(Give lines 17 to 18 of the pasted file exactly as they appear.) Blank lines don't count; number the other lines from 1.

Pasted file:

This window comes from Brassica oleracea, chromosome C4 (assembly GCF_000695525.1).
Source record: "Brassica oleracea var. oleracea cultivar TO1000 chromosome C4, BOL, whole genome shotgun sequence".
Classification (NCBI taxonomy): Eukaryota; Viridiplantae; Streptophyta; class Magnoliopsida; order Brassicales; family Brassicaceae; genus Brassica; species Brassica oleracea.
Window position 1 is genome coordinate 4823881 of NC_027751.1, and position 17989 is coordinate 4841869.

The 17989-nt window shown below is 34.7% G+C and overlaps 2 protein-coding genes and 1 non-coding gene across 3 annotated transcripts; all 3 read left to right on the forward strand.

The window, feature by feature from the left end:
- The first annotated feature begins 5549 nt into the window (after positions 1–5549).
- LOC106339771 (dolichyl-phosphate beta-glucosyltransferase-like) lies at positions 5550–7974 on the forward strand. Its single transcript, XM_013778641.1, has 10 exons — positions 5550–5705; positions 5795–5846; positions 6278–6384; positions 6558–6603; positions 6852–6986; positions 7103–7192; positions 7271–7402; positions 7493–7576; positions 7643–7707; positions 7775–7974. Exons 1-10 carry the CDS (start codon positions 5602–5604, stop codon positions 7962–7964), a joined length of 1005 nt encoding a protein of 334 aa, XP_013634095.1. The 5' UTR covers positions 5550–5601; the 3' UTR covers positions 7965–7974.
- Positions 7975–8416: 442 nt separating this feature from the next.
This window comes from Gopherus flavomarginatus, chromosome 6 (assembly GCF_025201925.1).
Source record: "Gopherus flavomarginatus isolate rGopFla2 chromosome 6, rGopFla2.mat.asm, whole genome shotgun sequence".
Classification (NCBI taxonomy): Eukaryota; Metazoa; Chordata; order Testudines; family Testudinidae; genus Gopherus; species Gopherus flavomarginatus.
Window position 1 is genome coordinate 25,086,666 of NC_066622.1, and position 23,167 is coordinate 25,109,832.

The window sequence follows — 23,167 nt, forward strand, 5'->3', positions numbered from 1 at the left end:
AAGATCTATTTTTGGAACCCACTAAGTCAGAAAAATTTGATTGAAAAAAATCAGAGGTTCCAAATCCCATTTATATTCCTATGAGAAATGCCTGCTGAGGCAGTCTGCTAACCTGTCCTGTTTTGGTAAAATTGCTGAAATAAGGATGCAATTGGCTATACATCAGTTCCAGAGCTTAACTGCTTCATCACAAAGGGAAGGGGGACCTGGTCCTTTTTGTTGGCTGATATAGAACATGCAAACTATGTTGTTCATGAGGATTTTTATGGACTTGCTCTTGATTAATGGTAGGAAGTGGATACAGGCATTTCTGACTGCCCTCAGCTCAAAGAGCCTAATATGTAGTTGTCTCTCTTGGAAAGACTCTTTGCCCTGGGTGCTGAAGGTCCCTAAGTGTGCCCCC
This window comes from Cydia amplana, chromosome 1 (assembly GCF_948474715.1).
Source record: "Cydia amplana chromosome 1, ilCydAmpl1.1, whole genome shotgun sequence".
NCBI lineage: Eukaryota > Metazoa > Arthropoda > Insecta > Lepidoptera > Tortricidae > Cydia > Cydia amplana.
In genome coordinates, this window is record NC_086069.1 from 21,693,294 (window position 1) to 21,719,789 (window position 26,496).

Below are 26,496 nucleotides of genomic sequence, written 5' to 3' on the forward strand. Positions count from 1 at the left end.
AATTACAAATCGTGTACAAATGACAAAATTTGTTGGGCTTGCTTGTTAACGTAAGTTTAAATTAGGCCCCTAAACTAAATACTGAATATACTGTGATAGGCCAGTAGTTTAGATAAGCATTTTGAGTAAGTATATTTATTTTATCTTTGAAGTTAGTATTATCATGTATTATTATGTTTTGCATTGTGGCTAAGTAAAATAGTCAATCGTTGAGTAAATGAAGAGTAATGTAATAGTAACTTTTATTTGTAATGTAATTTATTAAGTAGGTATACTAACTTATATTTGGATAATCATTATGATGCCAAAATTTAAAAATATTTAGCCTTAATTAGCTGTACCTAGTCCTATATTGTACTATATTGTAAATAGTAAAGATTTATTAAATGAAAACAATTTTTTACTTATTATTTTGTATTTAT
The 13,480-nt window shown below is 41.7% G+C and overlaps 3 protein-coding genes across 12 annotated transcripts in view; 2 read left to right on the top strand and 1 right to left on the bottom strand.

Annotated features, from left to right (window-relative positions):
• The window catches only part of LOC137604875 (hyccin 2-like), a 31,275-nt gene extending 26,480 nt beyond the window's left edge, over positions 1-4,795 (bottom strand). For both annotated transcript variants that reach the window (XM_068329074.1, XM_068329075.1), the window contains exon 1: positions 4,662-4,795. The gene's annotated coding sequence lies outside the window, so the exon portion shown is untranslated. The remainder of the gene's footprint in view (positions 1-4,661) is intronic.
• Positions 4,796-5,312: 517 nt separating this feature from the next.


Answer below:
Source record: "Cydia amplana chromosome 1, ilCydAmpl1.1, whole genome shotgun sequence".
NCBI lineage: Eukaryota > Metazoa > Arthropoda > Insecta > Lepidoptera > Tortricidae > Cydia > Cydia amplana.